Friday, 02 September 2016

The Lady Guide to Modern Manners: 2 September

A reader’s delightful verse about giftgiving inspires our own

Written by Thomas Blaikie
Dear Thomas,

One of your correspondents recently described her inability to find a suitable present for her gentleman friend that he might like and want to use (Modern Manners, 22 July issue). This sentiment chimes entirely with my own unsuccessful quests all through the years to find anything that ever entirely delighted my husband.

Two years ago a light bulb went on in my head and I penned him the following verse:

You don’t wear the Coat I so carefully bought
Nor that rather nice Jacket – I gave it such thought.
Hardback, whatever, you don’t read the Books –
Shirts, Pens even Cuff Links –
barely given two looks.
Your favourite Sweets don’t merit one bite.
Straight into the cupboard where they stay out of sight.
Am left with just Whisky, the easiest of buys
Puts me into the crowd with the rest of the Guys.
Wait, now… what about… Afternoon tea?
A table for two – something’s in it for me.
So that’s what I’ll do – no more striking deals
Forever in future – we’ll go out for Meals.

Could culinary delights be the answer for your frustrated reader? They work for us – no ribbons or wrapping paper either.
Patricia West, Great Yarmouth

Dear Patricia,

This is inspired. What a delightful poem and what a stroke of genius in solving the problem of what to buy for the men in one’s life. I like the modern touch of women being ‘guys’. I know I’ve complained about this in the past, but here it’s just right.

Some might carp at manners and etiquette: isn’t it just too trivial? Failing to find the right present may not be an earth-shattering setback, but it’s a gritty irritant you would rather be without. You also highlight how fixed our thinking becomes. This is so true. A present must be something that you can wrap up and physically give to someone. I was stuck with this idea when trying to solve the reader’s problem in my column. In retrospect it’s so obvious: why can’t a present be an outing or afternoon tea or dinner? Yet, as you say, it takes years to see the light.

The downside might be, unless you’re living in the same house, that it’s difficult to find a ‘window’ in which the treat can take place. So you must be organised and make sure it happens. Plan well in advance. Other possibilities might include theatre or cinema outings, visits to gardens or stately homes, health spa ‘pampering days’ or special one-off events you hear about. I took a friend for his 60th birthday on a tour of Brunel’s tunnel under the Thames, which happened to be open on the exact day – normally trains pass through it. It’s still in use.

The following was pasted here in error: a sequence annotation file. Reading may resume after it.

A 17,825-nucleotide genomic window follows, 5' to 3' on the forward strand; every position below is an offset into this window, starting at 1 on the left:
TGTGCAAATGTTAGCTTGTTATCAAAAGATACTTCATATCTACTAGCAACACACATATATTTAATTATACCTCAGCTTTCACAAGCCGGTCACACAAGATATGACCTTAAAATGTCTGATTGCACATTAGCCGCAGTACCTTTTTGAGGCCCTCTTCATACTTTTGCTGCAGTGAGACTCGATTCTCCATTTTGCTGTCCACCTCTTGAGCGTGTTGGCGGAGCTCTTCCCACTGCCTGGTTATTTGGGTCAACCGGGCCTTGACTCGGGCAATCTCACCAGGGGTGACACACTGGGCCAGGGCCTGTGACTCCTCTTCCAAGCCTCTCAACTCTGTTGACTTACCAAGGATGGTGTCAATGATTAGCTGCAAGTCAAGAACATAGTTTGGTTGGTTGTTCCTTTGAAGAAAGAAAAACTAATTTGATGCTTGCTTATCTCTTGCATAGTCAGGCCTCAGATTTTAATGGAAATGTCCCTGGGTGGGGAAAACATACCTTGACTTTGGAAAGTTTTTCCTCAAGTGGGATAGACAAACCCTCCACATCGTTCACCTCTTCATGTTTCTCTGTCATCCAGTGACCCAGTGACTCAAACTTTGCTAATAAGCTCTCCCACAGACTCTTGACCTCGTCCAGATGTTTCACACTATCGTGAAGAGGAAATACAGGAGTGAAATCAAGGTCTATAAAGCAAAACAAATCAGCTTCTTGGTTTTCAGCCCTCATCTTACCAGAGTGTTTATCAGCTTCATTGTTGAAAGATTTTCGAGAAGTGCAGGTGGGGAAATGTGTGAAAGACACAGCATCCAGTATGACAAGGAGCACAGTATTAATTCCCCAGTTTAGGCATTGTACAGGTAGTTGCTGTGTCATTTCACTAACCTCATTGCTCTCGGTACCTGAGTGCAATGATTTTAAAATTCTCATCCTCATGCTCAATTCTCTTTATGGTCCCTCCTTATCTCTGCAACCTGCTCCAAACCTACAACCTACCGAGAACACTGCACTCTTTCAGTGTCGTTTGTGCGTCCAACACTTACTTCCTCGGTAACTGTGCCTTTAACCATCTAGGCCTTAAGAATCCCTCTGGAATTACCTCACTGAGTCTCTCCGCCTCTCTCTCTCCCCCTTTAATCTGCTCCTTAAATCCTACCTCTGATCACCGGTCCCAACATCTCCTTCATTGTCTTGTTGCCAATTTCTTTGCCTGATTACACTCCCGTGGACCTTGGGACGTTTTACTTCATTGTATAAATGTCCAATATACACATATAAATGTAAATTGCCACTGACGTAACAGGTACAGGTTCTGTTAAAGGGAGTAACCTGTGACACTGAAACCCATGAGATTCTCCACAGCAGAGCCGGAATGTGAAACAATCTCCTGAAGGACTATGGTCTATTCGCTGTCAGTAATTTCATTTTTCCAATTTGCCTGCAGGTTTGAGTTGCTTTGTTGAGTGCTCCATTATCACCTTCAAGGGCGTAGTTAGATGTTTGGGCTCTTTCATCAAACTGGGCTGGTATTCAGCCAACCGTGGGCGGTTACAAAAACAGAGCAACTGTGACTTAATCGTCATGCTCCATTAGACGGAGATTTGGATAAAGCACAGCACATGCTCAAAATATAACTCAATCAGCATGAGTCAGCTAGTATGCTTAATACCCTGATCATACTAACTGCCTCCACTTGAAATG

Please send your questions to thomas. or write to him at The Lady, 39-40 Bedford Street, London WC2E 9ER


Is politeness a problem? I’m sure you’re thinking… what on earth? The other day I was on the phone to my insurance company, not in the best of moods. ‘How are you?’ the assistant asked. ‘Very well, thank you,’ I replied. ‘I’m fine, thank you,’ she then said. But I hadn’t asked how she was. Possibly she was reading from a script but it felt like a rebuke. So the problem is: if in a commercial situation a shop assistant asks you how you are, should you ask after them too?

If they just said, ‘Good morning…’ or ‘afternoon’, you wouldn’t think twice about it. You’d say, ‘Good morning’ back. But ‘How are you?’ seems to belong to a different kind of discourse, one where further conversation is going to occur in a social setting. All the same, it’s mean, I suppose, not to ask after them if they’ve asked after you, although it seems laborious if you’re just flashing past at the checkout. But really it’s a bit too much politeness. ‘Hello’ or ‘Good afternoon’ is quite sufficient at the till or when answering the phone at an insurance company.

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